All posts by Emma Kikulis

Sports Editor 2015–2016 Associate Comment Editor 2014–2015

Lifting limits

I like to think that I know an athlete when I see one: hair pulled back, some sort of oversized duffel bag slung over their shoulder, and proudly sporting sweats. Even though we’ve never met, this is how I recognize Alexandra Kousathana when she walks into the small Second Cup on Harbord and Spadina.

Kousathana is the co-president of the U of T Ironsports club, which she leads along with masters student Stephanie Scodras. I met with both women to discuss how they got involved with the growing sport.

“I’m in Kinesiology, so like everyone in the faculty was… talking about Crossfit, so I tried Crossfit,” said Kousathana. “Then [I] got into Olympic weightlifting, and from there I got into powerlifting.”

Previously unbeknownst to me, weightlifting and powerlifting are not synonymous — as Kousathana is quick to point out. “Weightlifting is the Olympic sport…powerlifting is [three events]: the squat, bench-press, and deadlift. It’s a sport just not an Olympic sport.”

U of T Ironsports was founded by Amanda Santos in 2012 and is the only Olympic weightlifting and powerlifting club on St. George campus. Kousathana and Scodras subsequently became presidents. “Ironsports has a lot of roots in trying to get women into [powerlifting and weightlifting]” said Scodras about the club’s investment in gender inclusivity in the sport which has been previously dominated by men. “It’s something that we both really want,” added Kousathana.

Putting in work

The duo’s goal is to teach the club’s participants the basics of both powerlifting and weightlifting in their practices and training days. They aim to reach out to as many women as possible who might be interested, but are apprehensive about trying the sport. “[IronSports] has a lot of women, Allie and I will usually be at the training days to not just help out the girls, but pretty much help out anyone… sometimes the girls will feel more comfortable in that scenario,” said Scodras, noting that the club can seem intimidating from the outside.

“I think that a lot of people have these sort of misconceptions that girls don’t powerlift,” added Scodras, who can deadlift over 400 lbs. “You’ll see these really little girls who are really strong and it doesn’t really fit the picture that people expect from powerlifters: big, fat, sweaty men.”

They are lifelong athletes who got hooked on the sport in university. They were introduced to lifting through other sports. Kousathana, who grew up in Greece, did not have much access to athletics growing up. “I grew up on an island, so we didn’t have many sports” she said. “The only sport the girls could do was track, because we weren’t allowed to play soccer… there was no women’s soccer.” Scodras was introduced to lifting through her rowing team at McGill, where she completed her undergrad — she hasn’t looked back since. “In the off season they encouraged us to get in the weight room, and I liked it a lot more than everything else.”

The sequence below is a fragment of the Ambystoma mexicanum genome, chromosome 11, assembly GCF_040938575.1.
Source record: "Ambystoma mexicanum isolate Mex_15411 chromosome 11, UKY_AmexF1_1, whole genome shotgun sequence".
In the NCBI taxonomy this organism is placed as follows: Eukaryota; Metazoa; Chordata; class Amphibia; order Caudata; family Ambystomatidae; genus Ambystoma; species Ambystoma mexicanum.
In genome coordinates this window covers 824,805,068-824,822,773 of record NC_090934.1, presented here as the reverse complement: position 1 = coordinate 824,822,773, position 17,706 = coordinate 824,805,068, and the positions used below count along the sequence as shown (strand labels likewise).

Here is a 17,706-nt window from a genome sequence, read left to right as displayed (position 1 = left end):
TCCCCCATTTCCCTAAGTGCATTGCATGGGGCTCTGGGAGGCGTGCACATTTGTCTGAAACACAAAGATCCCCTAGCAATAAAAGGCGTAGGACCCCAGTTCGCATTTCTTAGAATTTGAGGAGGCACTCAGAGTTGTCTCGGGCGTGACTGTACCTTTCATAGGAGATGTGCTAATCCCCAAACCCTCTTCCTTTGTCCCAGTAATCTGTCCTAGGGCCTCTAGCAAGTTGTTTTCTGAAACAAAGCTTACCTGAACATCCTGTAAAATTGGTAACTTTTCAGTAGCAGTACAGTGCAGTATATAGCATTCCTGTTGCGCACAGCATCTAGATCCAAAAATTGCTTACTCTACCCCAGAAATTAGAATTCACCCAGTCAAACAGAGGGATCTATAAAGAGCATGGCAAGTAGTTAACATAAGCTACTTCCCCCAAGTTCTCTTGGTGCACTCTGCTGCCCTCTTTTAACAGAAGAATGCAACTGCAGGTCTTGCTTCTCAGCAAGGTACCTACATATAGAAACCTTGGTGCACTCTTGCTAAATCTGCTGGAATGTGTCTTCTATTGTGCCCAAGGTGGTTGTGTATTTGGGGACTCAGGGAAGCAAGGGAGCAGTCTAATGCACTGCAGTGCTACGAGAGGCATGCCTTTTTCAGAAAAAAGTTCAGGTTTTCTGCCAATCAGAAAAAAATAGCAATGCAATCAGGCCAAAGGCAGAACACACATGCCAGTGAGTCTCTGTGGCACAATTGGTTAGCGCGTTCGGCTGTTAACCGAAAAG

Once involved in the sport, both women noticed a lack of  female representation in powerlifting. They note that while lifting has garnered increased interest since the popularization of crossfit, there are still fewer competitive weight classes for women in powerlifting and Olympic weightlifting. Fewer women are represented come competition time.

This disparity was evident to Scodras when she was first on a team in Montreal. The team consisted of around a dozen men and two women, herself included. “At my first meet there was definitely a discrepancy in the number of men compared to women [but] when you get to the bigger meets, like provincials… you’ll see a lot more women coming out,” she noted.

“But it’s still not equal,” added Kousathana.

Breaking down barriers

Women are just beginning to make their mark in lifting sports. In the process, female athletes are slowly chipping away at the expectations society has of  their bodies. After all, the physique required to become a successful competitor demands a significant amount of muscle. Consequently, Kosathana and Scodras have been subject to extensive scrutiny for not fitting into a certain mould.

Kousathana, who placed third in her weight class at the Canadian Powerlifting Union National Championships, recalls being criticized not for participating in a male dominated sport per se, but for the amount of muscle she gained in order to become a competitive lifter.